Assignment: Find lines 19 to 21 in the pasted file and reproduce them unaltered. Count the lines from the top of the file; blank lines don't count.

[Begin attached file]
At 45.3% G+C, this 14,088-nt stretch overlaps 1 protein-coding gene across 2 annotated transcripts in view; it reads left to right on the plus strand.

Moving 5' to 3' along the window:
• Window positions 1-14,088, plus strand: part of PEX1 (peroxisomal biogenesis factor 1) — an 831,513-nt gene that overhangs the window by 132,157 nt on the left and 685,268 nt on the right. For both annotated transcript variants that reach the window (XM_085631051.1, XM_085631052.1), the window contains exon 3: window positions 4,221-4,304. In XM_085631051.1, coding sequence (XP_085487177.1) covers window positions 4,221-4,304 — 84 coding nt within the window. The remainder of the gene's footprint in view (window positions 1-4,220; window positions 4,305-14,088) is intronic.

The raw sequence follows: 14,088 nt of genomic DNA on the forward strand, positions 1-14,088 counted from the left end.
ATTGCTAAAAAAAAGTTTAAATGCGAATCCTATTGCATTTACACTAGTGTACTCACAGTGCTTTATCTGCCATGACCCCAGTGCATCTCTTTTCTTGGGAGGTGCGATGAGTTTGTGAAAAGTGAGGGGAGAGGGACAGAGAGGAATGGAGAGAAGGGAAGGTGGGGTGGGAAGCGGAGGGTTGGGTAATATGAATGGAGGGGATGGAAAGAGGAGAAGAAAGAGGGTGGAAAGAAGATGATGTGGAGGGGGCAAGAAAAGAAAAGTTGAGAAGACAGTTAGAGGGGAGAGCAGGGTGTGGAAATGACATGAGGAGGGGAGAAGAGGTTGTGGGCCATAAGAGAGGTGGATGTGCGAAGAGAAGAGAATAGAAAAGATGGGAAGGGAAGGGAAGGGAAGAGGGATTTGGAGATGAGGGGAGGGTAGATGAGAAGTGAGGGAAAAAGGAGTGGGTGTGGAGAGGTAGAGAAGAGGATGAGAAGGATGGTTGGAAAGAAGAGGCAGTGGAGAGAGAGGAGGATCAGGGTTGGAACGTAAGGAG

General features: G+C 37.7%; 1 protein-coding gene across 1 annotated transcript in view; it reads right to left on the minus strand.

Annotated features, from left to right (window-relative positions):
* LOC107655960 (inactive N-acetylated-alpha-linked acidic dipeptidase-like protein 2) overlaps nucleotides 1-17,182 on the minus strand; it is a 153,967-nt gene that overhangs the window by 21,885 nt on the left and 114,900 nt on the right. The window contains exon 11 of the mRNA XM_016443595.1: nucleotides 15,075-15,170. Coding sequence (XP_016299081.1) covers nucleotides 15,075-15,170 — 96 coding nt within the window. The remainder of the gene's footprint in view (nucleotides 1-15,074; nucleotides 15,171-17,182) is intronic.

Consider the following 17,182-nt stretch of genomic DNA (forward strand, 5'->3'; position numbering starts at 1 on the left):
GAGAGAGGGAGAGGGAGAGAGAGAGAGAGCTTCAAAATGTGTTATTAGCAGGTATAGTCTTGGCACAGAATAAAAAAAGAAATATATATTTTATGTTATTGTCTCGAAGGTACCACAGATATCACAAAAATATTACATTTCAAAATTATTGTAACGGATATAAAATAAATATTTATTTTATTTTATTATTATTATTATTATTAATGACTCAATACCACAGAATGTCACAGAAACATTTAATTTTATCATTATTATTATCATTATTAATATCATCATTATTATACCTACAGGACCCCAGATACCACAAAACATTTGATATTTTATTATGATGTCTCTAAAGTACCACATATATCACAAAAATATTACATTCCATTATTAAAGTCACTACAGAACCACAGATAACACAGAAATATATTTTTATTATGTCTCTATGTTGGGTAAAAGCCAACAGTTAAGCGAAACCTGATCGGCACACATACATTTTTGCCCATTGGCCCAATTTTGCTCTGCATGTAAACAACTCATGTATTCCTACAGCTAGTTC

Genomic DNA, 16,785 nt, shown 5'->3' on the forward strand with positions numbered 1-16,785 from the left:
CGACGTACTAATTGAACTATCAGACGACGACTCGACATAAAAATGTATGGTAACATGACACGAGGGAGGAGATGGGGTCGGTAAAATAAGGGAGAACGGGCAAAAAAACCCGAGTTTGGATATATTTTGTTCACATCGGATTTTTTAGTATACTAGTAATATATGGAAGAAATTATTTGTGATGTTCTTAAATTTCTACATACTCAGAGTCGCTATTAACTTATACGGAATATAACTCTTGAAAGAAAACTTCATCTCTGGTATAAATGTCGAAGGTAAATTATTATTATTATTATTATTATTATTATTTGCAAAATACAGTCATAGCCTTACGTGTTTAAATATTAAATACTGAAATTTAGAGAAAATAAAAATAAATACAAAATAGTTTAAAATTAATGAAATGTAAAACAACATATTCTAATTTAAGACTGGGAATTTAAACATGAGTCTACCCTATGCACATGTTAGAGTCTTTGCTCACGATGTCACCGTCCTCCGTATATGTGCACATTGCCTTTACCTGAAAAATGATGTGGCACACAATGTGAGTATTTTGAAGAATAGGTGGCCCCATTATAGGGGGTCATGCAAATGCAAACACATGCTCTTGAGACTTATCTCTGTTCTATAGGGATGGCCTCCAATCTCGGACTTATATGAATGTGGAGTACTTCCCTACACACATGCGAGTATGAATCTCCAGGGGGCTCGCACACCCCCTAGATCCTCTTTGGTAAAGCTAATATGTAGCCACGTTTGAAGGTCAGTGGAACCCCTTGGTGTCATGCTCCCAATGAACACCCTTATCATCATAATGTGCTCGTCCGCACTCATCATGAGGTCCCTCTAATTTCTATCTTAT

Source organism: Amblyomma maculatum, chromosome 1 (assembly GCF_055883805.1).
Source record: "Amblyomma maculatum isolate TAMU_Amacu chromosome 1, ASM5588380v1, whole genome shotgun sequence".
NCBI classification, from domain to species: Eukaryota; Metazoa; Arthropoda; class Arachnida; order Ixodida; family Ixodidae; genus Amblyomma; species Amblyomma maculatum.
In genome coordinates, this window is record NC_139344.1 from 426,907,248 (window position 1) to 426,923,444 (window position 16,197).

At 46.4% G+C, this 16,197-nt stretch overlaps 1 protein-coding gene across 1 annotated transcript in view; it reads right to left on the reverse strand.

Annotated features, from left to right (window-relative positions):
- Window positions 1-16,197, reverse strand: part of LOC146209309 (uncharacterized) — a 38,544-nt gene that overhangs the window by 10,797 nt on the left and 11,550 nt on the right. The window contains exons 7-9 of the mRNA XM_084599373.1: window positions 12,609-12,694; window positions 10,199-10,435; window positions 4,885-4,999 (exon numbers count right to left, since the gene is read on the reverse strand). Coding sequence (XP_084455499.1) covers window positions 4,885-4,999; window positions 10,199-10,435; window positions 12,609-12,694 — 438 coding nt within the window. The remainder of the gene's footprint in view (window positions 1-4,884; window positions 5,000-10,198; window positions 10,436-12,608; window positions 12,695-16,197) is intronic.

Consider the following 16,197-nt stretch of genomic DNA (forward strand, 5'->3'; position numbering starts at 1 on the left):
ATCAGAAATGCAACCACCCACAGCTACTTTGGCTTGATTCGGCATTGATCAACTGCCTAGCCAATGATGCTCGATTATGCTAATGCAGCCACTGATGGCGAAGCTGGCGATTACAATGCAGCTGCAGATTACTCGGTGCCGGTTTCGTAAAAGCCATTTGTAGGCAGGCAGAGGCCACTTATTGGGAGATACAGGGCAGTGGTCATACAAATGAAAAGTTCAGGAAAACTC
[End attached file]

- Window positions 1-16,197, reverse strand: part of LOC146209309 (uncharacterized) — a 38,544-nt gene that overhangs the window by 10,797 nt on the left and 11,550 nt on the right. The window contains exons 7-9 of the mRNA XM_084599373.1: window positions 12,609-12,694; window positions 10,199-10,435; window positions 4,885-4,999 (exon numbers count right to left, since the gene is read on the reverse strand). Coding sequence (XP_084455499.1) covers window positions 4,885-4,999; window positions 10,199-10,435; window positions 12,609-12,694 — 438 coding nt within the window. The remainder of the gene's footprint in view (window positions 1-4,884; window positions 5,000-10,198; window positions 10,436-12,608; window positions 12,695-16,197) is intronic.

Consider the following 16,197-nt stretch of genomic DNA (forward strand, 5'->3'; position numbering starts at 1 on the left):
ATCAGAAATGCAACCACCCACAGCTACTTTGGCTTGATTCGGCATTGATCAACTGCCTAGCCAATGATGCTCGATTATGCTAATGCAGCCACTGATGGCGAAGCTGGCGATTACAATGCAGCTGCAGATTACTCGGTGCCGGTTTCGTAAAAGCCATTTGTAGGCAGGCAGAGGCCACTTATTGGGAGATACAGGGCAGTGGTCATACAAATGAAAAGTTCAGGAAAACTC